COMMENTARY: One of the few encouraging developments in the otherwise dismal 2016 special session was the New Mexico Senate’s bipartisan passage (35-5) of the Industrial Hemp Research Bill (SB11). It will lay the foundation for hemp industrialization and ample jobs in our state, both in the agricultural world and manufacturing.
Who knows what the House Republicans and Governor Susana Martinez will do with it next time, but they ought to wholeheartedly support industrial hemp legislation, and help make it the law.
Put simply, growing hemp grows the economy. The hemp industry promises multifold economic benefits for our state. Our agricultural economy in rural New Mexico will see a healthy boost from a low-water crop that is perfect for the arid climate of New Mexico.
With the second-highest unemployment in the nation, New Mexicans are ready to work, and this bill creates jobs. It would open doors to an agricultural and industrial renaissance that we desperately need. There is a ready market for hemp crops, from vitamins to clothing — and even for many other products, such as car seats.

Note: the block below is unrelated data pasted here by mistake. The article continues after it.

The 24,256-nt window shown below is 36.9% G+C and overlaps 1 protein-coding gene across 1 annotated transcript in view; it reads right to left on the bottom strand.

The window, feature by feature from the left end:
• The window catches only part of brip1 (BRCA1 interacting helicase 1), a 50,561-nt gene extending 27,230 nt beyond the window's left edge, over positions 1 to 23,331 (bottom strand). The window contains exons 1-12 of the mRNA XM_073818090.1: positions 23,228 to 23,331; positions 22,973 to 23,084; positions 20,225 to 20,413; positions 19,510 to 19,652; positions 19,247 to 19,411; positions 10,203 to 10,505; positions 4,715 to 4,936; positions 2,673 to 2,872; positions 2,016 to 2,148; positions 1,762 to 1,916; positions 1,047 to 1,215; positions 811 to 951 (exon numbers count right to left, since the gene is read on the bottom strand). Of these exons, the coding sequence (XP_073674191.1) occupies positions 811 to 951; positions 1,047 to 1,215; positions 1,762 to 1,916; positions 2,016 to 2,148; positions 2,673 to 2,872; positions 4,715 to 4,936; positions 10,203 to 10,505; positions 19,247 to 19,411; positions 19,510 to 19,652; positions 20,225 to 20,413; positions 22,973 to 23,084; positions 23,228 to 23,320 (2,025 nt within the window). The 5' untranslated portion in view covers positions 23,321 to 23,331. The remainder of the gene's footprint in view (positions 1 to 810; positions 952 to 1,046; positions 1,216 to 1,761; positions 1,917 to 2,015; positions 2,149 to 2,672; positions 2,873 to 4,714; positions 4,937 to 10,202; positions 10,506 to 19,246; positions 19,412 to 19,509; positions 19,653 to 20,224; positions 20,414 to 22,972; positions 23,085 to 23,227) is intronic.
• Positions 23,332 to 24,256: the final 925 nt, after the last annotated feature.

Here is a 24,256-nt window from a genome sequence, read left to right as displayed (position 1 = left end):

The federal government no longer classifies hemp as a drug, because its THC levels are insufficient to cause intoxication — so there is no danger of abuse. There was no opposition to this legislation in the 2016 regular session. The police and sheriff’s lobby took no position on this legislation during the recent special session.
Also, the hemp plant is easily distinguishable from marijuana, so law enforcement can be quickly trained to make the distinction between hemp and marijuana. Our state Department of Agriculture will license, monitor and certify hemp growers.
Industrial hemp is a job- and wealth-creator for which New Mexico has a unique competitive advantage. That is the kind of thing we need more of nowadays. Now is the time to pass the Industrial Hemp Research Bill.
Cisco McSorley, a Democrat, represents the Albuquerque-area District 16 in the N.M. Senate.